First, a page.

The title of this first post comes from a question I’ve been asked by people online, who hear the music and then assume that my “café” has four walls and a kitchen.  Though I do know my way around a stove, the plan is for my café to remain a virtual one.

I’m not fond of talking about myself, but I know that a little exposition is needed in any story, even a blog, so here goes.  I’m a native New Yorker (Bronx and Long Island), who has lived in Charlotte, NC since 2000.  I’m married, for almost 20 years, to a beautiful, brilliant and creative woman, who is still yet to realize how remarkable she is.  We have one son, age nine, who is already a jazz fan and keeps us both on our toes. 

My love for jazz started also before I was ten, as curiosity about my older brother’s record collection. It blossomed during my college years, as I worked in the campus music library. It came to fruition in the late ‘90’s as I worked in terrestrial jazz radio and began to write.

Curt’s Café Noir (or Curt’s Café) has been on the air since November 2004. I’d listened to a few Web based radio stations for about a year before that and finally decided to try it myself.  It was originally a mix of jazz, soul, classic R & B and Gospel Music.  We found the jazz segments to be the most popular, so we went all jazz in 2006.

That’s enough about the past.  We “jazz people” spend more time than we should there, which is one of the myriad reasons that jazz is in the fix that it’s in now; but that’s a rant for a future post.  Curt’s Café the blog and the web radio station, will devote a major portion of airtime and blog space to the present and future of jazz.  Please understand that I love the history of this music and I have a deep, abiding respect for those from the past, who created much of what we still listen to regularly.  You will hear much of their work on the station.  However, there’s a lot of great music being made today, by artists who deserve to be heard and must be supported by the jazz loving public, if jazz is to have even the hope of a viable future.  So half of our prime listening hours are devoted to playing music made solely by living and working jazz artists, and not just those named Marsalis, Burrell and Rollins.  I hope that you will listen to these musicians and then support them, by buying their CDs or their legal music downloads.  I then hope you will take the next step and go out to see these artists in a live, paying performance.  While free concerts are nice for the public, they generally don’t pay the artists enough to even cover expenses.  So let’s dig a little bit into our pockets jazz fans, and pay to see the artists that we say we love, so they might see playing jazz as more than just a wallet draining avocation.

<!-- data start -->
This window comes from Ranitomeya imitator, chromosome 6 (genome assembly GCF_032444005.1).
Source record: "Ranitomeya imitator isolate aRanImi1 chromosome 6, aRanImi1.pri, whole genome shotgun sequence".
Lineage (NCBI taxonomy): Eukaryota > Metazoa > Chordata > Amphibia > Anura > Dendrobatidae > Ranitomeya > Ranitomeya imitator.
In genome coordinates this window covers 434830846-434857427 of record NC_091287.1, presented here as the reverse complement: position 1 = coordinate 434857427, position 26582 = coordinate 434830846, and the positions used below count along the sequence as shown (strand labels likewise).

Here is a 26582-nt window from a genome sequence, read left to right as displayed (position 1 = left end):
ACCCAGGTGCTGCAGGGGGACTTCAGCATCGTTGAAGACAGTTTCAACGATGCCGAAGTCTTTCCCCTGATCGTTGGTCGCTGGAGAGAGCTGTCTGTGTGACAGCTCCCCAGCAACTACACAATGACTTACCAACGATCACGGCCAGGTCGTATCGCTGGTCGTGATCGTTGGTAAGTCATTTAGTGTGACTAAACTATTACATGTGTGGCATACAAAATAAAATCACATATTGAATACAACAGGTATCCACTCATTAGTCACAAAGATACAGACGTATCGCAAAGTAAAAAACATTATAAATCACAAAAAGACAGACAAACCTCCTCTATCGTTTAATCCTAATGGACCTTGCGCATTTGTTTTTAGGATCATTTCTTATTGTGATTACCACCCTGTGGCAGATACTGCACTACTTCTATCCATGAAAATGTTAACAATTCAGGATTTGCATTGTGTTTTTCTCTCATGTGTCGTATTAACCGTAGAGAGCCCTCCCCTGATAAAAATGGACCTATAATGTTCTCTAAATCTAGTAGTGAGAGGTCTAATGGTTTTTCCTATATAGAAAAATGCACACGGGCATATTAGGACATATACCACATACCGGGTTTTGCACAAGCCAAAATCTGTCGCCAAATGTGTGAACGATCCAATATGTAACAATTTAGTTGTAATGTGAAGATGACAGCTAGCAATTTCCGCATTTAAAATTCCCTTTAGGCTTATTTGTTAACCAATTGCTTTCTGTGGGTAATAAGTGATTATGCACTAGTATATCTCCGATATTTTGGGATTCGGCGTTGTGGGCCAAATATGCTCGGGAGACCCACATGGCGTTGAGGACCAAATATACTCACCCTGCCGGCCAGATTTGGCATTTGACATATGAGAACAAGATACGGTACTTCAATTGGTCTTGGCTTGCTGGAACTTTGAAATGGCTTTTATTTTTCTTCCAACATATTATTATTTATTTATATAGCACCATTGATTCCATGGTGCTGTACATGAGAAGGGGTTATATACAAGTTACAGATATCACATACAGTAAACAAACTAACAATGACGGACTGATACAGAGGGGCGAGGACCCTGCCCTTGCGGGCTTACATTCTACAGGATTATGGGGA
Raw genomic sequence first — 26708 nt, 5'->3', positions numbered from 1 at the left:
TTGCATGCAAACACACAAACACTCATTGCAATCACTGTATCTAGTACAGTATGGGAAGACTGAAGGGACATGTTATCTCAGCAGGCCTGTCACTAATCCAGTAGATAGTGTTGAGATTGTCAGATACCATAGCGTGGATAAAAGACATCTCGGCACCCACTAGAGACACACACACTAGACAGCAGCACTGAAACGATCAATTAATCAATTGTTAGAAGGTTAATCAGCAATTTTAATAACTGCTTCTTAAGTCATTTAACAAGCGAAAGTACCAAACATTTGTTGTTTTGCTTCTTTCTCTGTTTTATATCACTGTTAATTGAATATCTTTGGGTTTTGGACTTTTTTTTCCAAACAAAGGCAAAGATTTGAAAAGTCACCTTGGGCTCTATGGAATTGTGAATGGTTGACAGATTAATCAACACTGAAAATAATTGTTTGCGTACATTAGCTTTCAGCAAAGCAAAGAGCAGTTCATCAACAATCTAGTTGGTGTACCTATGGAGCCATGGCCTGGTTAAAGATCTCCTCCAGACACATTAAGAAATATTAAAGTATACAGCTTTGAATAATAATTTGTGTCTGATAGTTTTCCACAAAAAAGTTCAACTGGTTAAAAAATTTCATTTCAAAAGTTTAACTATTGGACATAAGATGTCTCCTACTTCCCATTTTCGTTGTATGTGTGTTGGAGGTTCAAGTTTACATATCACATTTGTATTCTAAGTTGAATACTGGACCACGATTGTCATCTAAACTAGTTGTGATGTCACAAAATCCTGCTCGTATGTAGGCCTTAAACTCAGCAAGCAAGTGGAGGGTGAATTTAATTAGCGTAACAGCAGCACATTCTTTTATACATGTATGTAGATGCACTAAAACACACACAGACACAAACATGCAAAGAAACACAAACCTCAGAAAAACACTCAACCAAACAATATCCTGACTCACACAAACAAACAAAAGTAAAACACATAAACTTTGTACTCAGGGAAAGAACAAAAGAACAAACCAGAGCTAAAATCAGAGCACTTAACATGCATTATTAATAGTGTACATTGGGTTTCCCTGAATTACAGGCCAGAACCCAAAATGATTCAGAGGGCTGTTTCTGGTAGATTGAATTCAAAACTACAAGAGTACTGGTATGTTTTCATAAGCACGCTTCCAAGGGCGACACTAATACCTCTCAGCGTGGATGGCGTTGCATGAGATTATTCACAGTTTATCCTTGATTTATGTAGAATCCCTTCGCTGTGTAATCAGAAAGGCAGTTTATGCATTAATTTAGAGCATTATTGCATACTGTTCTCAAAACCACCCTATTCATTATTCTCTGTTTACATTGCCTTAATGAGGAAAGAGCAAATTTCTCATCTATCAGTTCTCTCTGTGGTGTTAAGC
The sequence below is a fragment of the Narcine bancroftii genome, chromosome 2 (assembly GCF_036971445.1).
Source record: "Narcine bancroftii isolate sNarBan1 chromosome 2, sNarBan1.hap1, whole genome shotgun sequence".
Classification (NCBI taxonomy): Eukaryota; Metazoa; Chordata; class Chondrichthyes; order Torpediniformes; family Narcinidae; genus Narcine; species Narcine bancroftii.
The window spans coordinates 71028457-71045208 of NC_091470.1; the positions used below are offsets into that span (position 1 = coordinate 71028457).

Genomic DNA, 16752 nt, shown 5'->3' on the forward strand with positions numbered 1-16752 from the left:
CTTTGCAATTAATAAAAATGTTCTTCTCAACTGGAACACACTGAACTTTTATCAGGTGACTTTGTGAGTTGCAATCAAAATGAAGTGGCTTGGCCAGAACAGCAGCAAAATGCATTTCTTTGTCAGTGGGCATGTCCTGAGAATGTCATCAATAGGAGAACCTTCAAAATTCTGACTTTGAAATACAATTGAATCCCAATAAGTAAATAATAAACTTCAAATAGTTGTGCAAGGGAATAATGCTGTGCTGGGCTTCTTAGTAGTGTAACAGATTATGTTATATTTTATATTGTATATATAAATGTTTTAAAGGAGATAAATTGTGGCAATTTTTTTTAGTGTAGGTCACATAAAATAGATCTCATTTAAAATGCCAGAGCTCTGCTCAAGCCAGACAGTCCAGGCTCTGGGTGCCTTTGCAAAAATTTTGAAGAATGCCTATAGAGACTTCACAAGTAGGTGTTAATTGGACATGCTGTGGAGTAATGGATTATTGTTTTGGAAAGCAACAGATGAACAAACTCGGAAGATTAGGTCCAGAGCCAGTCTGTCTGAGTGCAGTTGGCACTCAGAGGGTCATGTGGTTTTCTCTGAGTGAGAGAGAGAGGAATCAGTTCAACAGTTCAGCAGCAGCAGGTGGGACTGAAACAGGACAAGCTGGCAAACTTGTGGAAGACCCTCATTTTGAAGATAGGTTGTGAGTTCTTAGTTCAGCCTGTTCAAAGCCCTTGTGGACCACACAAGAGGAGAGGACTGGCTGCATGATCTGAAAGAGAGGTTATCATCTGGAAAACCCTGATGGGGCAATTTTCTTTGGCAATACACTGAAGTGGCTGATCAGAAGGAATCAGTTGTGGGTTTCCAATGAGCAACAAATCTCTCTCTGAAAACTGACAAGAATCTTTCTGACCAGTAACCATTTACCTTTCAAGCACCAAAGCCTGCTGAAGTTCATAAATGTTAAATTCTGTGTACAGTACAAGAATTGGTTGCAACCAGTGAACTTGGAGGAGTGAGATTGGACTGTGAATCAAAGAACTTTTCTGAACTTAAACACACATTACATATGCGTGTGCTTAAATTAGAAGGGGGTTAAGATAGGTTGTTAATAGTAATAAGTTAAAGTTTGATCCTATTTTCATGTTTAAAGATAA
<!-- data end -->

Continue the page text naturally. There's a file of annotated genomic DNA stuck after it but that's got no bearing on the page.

For those of you new to the station, we stream 24/7 through Live365.com.  In addition to the living artists, we play a good deal of the classics and rare tracks.  We also stream programs devoted to special interests, like the catalogs of Blue Note, Verve and Original Jazz Classics records.  We have two streams; a commercial stream, for which there is no charge, but like terrestrial radio, does include ads.  We also broadcast an ad-free stream, for which listeners pay Live365.com a monthly fee and in return, they hear programming without commercial interruption.  The choice is yours. Either way, I promise to bring you great jazz. Our programming is traditional for the most part, but not to the point where you can’t hear the young innovators who are the art form’s future, like Esperanza Spalding, Robert Glasper and Christian Scott.  You can listen right now, by clicking on the link on my homepage www.curtscafejazz.com or direct, through Live365 at http://www.live365.com/stations/curtjazz?play 

This blog will be an extension of the station.  I will post a new article at least once a week. Sometimes freeing my “mind” so “the rest” can follow; sometimes posting an interview or discussion with some of the cool jazz peeps who I think you’ll find interesting. Additionally, I’ll post short, but useful CD reviews, that will always be candid but never cruel.  Several times a week I will keep you up to date on new tracks that have been added to the playlists and, in a nod to my pop radio origins, a list of the most popular tracks currently heard on Curt’s Café.  Where possible, I’ll also provide links to my past reviews and articles in JazzImprov and Jazz Inside.

Well, now that we’ve met, I hope you won’t be a stranger and that you’ll visit often.  Believe me, I’ve got a lot on my mind about jazz and I plan to share a lot of it with you in this forum.  I don’t promise that you’ll always agree with me, but I hope that you’ll find it interesting enough to keep reading.  I also hope that this won’t be a one way conversation and that you’ll share your thoughts and opinions with me as well.  Feel free to leave your “comments” after each post.  Many of us met on Twitter, so let’s all feel liberated by having more than 140 characters to express ourselves. 

                Thanks for stopping by.  I’ll see you next time, until then, as always, the jazz continues…

If they post blogs in Heaven, Mom and Dad, I love you and I hope you liked this. Say “hi” to “Dr.” Woods for me.